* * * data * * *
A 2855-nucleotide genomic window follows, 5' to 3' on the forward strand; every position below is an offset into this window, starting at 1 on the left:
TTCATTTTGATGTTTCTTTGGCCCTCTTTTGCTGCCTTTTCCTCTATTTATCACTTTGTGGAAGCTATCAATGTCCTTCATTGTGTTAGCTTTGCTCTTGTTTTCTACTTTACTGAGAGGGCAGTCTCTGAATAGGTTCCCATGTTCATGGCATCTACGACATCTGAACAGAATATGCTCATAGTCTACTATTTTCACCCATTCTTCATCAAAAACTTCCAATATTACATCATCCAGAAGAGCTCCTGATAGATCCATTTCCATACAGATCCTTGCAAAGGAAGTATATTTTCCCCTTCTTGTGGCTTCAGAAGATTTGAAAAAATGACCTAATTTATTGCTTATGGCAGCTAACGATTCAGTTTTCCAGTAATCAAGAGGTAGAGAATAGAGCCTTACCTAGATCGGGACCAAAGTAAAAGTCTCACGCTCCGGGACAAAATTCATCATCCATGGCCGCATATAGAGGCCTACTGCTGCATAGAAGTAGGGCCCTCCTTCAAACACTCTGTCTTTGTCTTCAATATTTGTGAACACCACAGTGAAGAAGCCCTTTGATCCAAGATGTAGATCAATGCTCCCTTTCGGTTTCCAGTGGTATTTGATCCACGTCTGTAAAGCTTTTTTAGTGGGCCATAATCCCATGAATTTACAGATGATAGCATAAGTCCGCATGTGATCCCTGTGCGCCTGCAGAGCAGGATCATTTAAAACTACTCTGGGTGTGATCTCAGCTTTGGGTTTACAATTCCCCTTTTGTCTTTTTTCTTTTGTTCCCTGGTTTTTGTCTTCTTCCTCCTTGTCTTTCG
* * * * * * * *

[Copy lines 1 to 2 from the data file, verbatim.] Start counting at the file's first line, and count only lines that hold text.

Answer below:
A 2855-nucleotide genomic window follows, 5' to 3' on the forward strand; every position below is an offset into this window, starting at 1 on the left:
TTCATTTTGATGTTTCTTTGGCCCTCTTTTGCTGCCTTTTCCTCTATTTATCACTTTGTGGAAGCTATCAATGTCCTTCATTGTGTTAGCTTTGCTCTTGTTTTCTACTTTACTGAGAGGGCAGTCTCTGAATAGGTTCCCATGTTCATGGCATCTACGACATCTGAACAGAATATGCTCATAGTCTACTATTTTCACCCATTCTTCATCAAAAACTTCCAATATTACATCATCCAGAAGAGCTCCTGATAGATCCATTTCCATACAGATCCTTGCAAAGGAAGTATATTTTCCCCTTCTTGTGGCTTCAGAAGATTTGAAAAAATGACCTAATTTATTGCTTATGGCAGCTAACGATTCAGTTTTCCAGTAATCAAGAGGTAGAGAATAGAGCCTTACCTAGATCGGGACCAAAGTAAAAGTCTCACGCTCCGGGACAAAATTCATCATCCATGGCCGCATATAGAGGCCTACTGCTGCATAGAAGTAGGGCCCTCCTTCAAACACTCTGTCTTTGTCTTCAATATTTGTGAACACCACAGTGAAGAAGCCCTTTGATCCAAGATGTAGATCAATGCTCCCTTTCGGTTTCCAGTGGTATTTGATCCACGTCTGTAAAGCTTTTTTAGTGGGCCATAATCCCATGAATTTACAGATGATAGCATAAGTCCGCATGTGATCCCTGTGCGCCTGCAGAGCAGGATCATTTAAAACTACTCTGGGTGTGATCTCAGCTTTGGGTTTACAATTCCCCTTTTGTCTTTTTTCTTTTGTTCCCTGGTTTTTGTCTTCTTCCTCCTTGTCTTTCG